Primary Sources

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Primary Sources

Teachers, need a primary source to create a lesson in the classroom? 

         Students, need a source for a research project? 

You can find the primary sources that are used in the unit plans here where they are searchable by keyword, title, and topic.  

Besides an image of the source, on its page, you may also find ways to purchase copies for the classroom, a transcription, and its proper citation for inclusion in a bibliography.

Our digitized collection, however, is much bigger than this selection.  Be sure to search the Collection section of our website too, through Discover (HSP's Online Catalog) and the Digital Library.

And if you  need help reading old handwriting, there are many sources on line, such as this one from


Leave blank for all. Otherwise, the first selected term will be the default instead of "Any".

The diaries of Elizabeth Sandwith Drinker highlight the life of a Quaker woman living in Philadelphia in the late 1700s and early 1800s. Between 1758 and 1807, Drinker wrote often in her journals, usually about her family and their health. Occassionaly, she also detailed medical practices and her own moral standards. She discussed major events insofar as they affected her family, such as the Revolutionary War and the 1793 Yellow Fever outbreak.

This primary source is a portrait of Elizabeth Fergusson. She wrote poems about women during the Revolutionary War era that provide insight into a womans daily life. 

This image is a silhouette of Elizabeth Drinker. She was a Quaker loyalist living in Philadelphia during the Revolutionary War. Her diaries include accounts of the Yellow Fever epidemic, British occupation, and medical practices.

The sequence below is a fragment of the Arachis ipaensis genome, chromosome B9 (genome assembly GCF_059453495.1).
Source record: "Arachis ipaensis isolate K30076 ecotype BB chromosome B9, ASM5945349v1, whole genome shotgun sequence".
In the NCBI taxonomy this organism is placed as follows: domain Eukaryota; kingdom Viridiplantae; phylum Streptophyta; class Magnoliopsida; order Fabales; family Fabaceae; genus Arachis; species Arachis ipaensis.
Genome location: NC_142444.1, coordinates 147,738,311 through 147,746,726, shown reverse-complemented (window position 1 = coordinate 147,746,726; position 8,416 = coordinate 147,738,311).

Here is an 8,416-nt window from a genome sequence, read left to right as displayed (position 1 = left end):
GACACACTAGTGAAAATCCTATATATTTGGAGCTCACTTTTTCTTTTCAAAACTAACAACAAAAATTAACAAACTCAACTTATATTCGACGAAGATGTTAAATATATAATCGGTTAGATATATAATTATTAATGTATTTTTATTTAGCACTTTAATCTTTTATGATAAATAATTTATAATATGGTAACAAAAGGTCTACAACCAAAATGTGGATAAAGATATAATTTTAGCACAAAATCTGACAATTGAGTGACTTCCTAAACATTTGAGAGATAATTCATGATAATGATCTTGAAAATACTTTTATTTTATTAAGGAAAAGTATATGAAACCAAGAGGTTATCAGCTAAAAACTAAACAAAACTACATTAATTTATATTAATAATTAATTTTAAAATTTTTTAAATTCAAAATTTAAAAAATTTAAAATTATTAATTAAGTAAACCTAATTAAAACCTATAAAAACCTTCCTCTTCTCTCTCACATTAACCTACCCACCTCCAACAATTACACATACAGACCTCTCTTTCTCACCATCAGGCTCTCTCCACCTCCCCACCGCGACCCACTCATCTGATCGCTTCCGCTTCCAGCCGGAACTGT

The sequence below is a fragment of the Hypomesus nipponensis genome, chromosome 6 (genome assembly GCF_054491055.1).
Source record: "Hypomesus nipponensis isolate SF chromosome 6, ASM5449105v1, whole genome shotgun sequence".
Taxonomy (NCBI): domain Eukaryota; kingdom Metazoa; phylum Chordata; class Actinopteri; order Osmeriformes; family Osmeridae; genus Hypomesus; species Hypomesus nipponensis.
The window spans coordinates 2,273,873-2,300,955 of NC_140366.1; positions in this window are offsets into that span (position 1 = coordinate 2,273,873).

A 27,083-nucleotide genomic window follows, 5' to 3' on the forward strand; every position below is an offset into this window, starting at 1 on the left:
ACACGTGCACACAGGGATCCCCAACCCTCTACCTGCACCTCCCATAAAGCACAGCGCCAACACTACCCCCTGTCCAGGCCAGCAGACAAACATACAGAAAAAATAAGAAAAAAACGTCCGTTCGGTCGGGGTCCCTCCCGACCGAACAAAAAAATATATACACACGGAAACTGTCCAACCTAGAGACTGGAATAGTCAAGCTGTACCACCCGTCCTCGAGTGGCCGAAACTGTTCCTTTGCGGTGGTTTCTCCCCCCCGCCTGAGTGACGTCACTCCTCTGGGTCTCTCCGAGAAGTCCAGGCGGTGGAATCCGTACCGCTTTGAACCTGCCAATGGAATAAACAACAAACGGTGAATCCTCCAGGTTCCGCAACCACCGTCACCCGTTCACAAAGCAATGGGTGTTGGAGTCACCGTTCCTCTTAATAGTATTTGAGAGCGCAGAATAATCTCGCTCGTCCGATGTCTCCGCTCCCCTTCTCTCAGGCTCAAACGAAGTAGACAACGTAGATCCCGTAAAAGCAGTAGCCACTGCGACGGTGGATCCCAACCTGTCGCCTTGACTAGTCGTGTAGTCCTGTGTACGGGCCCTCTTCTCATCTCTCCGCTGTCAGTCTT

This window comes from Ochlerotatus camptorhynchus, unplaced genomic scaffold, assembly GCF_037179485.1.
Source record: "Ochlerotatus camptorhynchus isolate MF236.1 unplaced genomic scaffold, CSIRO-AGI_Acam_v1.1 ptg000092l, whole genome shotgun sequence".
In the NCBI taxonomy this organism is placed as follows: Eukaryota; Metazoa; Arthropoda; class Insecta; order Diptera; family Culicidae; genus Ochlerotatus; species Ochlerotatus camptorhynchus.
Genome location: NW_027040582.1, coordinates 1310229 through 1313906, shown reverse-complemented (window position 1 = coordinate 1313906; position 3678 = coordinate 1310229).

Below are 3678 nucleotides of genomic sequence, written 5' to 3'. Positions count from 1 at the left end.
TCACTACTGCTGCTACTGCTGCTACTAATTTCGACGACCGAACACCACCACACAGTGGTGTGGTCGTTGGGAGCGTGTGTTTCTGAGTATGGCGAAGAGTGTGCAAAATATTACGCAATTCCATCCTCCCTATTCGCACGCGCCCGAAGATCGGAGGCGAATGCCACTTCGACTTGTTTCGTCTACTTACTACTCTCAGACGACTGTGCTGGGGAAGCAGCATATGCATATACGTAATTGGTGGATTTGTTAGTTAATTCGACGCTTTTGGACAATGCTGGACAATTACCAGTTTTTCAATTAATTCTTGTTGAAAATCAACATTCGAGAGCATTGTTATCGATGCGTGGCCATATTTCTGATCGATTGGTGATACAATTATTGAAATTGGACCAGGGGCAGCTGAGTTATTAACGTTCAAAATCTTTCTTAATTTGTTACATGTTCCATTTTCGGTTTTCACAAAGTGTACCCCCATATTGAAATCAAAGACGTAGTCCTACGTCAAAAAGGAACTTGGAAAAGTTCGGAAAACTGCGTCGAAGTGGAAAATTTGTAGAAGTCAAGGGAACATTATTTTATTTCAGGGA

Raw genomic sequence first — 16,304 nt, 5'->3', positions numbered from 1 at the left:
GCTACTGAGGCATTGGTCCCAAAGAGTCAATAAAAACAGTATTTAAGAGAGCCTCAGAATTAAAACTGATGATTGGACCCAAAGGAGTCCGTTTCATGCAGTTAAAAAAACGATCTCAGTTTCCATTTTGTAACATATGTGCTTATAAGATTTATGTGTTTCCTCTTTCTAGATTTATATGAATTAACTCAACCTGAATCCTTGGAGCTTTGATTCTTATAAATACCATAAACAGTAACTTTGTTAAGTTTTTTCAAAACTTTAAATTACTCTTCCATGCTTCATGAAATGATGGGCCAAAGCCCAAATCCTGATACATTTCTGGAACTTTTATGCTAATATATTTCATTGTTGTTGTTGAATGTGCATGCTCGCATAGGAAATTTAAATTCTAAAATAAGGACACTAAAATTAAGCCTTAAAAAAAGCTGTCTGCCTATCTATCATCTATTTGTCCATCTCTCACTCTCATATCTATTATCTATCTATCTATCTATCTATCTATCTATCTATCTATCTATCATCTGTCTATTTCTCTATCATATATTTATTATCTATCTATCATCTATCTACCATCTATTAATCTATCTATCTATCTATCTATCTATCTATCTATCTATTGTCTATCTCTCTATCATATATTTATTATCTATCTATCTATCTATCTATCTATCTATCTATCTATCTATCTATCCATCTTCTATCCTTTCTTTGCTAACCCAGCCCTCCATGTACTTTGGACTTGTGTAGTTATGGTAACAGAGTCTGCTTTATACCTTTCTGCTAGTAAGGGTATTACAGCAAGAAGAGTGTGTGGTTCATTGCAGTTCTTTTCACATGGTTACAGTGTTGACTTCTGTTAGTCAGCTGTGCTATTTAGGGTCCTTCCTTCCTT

This portrait of Philadelphia civil rights leader Octavius Catto comes from the frontispiece of the The Trial of Frank Kelly, for the Assassination and Murder of Octavius V. Catto, on October 10, 1871.

This digital copy contains the Preface, address to teachers, and Lecture V titled "Method of analyzing plants by a series of comparisons--General remarks upon plants--Method of preserving plants for an herbarium--Poisonous plants, and those which are not poisonous." See the full digital version on this book on the Hathi Trust Digital Library here.

This is a book written by William Still that documents his time as the Underground Railroad station master in Philadelphia. It gives a description of the fugitive slaves as well as the people who assisted them to safety.

This is a World War I propaganda poster directed at women, encouraging them to help the war through domestic efforts, such as saving food.

This political cartoons reveals a man digging a grave for Wilhelm II, who was the last German Emperor and King of Prussia. It claims to be the real objective of the War Garden effort.

World War I-era poster from the United States Food Administration promoting the rationing of sugar as part of the war effort.

World War I-era poster from the United States Food Administration encouraging civilians to reduce the consumption of sugar sweetened drinks to assist with the war effort.

World War I-era poster created by the United State Food Administration, urging Americans to save food for the war effort. Poster features a portrait and quotation by President Woodrow Wilson, and a seal that reads, "America's food pledge: 20 million tons."

World War I-era poster for the "National League for Womans Service." Poster features a woman in uniform, mounted on horse, carrying an American flag in the foreground. Other women serving the country are shown holding a rake, books, depicted as a home canner, and a nurse.